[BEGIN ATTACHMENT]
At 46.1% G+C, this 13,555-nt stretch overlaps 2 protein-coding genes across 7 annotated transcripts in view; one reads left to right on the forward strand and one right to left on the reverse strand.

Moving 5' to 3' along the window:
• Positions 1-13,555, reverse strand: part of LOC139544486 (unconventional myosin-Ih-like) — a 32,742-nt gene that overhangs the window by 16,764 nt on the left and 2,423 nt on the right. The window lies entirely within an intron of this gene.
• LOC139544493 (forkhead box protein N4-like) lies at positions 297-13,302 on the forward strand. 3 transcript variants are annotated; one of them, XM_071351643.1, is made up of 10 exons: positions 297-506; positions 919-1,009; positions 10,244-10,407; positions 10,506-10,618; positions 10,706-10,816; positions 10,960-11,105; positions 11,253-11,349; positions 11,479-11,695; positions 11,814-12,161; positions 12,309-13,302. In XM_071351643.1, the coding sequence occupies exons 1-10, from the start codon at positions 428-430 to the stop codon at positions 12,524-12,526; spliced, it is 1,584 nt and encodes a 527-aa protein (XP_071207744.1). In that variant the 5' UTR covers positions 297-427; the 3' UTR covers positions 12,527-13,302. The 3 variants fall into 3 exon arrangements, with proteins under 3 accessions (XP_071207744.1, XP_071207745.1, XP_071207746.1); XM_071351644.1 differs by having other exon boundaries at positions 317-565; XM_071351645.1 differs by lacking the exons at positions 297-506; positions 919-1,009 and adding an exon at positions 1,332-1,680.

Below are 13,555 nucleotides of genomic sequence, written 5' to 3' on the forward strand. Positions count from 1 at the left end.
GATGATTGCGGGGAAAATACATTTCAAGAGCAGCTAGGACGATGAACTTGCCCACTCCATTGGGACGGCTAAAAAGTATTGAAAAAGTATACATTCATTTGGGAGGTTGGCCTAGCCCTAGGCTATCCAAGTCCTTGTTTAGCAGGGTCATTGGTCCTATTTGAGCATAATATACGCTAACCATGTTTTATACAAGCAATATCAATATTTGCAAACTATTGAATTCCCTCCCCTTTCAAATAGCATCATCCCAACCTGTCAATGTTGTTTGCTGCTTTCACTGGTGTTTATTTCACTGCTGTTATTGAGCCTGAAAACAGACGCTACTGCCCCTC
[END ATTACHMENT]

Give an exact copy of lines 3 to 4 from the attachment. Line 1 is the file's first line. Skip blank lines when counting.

• Positions 1-13,555, reverse strand: part of LOC139544486 (unconventional myosin-Ih-like) — a 32,742-nt gene that overhangs the window by 16,764 nt on the left and 2,423 nt on the right. The window lies entirely within an intron of this gene.
• LOC139544493 (forkhead box protein N4-like) lies at positions 297-13,302 on the forward strand. 3 transcript variants are annotated; one of them, XM_071351643.1, is made up of 10 exons: positions 297-506; positions 919-1,009; positions 10,244-10,407; positions 10,506-10,618; positions 10,706-10,816; positions 10,960-11,105; positions 11,253-11,349; positions 11,479-11,695; positions 11,814-12,161; positions 12,309-13,302. In XM_071351643.1, the coding sequence occupies exons 1-10, from the start codon at positions 428-430 to the stop codon at positions 12,524-12,526; spliced, it is 1,584 nt and encodes a 527-aa protein (XP_071207744.1). In that variant the 5' UTR covers positions 297-427; the 3' UTR covers positions 12,527-13,302. The 3 variants fall into 3 exon arrangements, with proteins under 3 accessions (XP_071207744.1, XP_071207745.1, XP_071207746.1); XM_071351644.1 differs by having other exon boundaries at positions 317-565; XM_071351645.1 differs by lacking the exons at positions 297-506; positions 919-1,009 and adding an exon at positions 1,332-1,680.